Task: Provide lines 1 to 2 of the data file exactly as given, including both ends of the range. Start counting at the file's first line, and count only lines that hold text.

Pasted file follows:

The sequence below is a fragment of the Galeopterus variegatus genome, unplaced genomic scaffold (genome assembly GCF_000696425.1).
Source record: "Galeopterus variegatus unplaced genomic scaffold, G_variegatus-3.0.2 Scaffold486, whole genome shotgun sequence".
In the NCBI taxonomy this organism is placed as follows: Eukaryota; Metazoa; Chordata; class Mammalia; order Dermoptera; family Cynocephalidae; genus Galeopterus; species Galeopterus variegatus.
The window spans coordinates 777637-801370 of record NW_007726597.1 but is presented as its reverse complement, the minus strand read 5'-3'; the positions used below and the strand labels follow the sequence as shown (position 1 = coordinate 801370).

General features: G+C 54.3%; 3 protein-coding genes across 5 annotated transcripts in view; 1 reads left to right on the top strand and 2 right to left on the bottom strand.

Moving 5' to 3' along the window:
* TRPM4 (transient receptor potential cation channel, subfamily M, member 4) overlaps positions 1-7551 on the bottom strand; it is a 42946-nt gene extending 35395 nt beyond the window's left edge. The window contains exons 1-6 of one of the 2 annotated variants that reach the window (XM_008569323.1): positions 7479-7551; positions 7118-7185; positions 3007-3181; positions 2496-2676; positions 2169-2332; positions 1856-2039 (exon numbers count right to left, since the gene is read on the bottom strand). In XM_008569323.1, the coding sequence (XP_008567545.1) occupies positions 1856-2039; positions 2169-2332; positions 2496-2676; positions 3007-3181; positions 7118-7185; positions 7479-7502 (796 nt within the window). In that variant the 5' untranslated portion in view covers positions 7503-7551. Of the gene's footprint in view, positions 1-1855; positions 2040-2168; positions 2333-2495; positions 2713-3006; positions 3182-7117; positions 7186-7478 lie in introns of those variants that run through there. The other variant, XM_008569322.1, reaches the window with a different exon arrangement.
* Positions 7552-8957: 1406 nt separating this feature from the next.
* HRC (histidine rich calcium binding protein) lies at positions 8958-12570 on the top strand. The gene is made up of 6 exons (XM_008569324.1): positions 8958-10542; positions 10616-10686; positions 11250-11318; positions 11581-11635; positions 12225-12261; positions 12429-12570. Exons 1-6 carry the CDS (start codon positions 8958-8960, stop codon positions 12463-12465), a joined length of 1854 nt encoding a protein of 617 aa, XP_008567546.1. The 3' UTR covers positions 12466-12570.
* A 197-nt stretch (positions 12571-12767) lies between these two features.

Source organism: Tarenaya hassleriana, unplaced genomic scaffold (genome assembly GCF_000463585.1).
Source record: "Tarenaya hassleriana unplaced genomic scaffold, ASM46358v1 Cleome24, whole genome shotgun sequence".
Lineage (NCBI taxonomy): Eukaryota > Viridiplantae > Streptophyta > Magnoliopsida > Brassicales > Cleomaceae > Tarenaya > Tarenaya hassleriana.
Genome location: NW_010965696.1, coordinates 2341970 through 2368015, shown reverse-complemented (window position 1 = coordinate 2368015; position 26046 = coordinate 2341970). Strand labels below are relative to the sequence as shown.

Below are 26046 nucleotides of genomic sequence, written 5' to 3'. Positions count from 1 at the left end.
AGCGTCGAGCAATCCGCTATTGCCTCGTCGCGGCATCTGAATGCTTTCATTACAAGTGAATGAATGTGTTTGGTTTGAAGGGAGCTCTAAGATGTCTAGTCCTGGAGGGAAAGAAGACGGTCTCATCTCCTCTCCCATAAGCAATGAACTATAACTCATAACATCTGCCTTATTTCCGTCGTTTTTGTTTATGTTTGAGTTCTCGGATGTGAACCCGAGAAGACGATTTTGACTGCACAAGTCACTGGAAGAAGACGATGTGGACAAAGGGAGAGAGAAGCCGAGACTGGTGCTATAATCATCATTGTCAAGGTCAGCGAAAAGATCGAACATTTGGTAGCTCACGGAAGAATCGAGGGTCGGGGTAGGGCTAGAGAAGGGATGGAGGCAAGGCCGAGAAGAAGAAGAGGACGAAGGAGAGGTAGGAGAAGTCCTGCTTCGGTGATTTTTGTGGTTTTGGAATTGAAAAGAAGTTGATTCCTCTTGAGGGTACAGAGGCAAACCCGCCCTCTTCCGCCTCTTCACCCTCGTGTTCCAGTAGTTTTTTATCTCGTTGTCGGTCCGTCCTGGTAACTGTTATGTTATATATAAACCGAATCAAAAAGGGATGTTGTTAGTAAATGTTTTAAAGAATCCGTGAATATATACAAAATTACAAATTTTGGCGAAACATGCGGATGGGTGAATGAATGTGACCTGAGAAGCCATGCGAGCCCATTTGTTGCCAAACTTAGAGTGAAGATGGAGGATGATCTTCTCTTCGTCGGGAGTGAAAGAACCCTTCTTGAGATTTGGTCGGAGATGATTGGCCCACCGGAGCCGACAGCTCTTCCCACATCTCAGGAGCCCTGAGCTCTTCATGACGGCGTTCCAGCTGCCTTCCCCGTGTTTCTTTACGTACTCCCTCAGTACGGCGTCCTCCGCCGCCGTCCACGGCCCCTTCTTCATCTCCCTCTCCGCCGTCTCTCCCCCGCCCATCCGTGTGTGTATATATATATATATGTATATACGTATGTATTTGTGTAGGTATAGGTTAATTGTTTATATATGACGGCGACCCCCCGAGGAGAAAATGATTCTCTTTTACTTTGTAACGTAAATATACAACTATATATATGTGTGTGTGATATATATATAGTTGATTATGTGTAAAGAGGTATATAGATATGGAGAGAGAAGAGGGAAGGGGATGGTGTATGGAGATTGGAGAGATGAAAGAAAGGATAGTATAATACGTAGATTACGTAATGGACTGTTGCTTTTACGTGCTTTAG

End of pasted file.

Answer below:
The sequence below is a fragment of the Galeopterus variegatus genome, unplaced genomic scaffold (genome assembly GCF_000696425.1).
Source record: "Galeopterus variegatus unplaced genomic scaffold, G_variegatus-3.0.2 Scaffold486, whole genome shotgun sequence".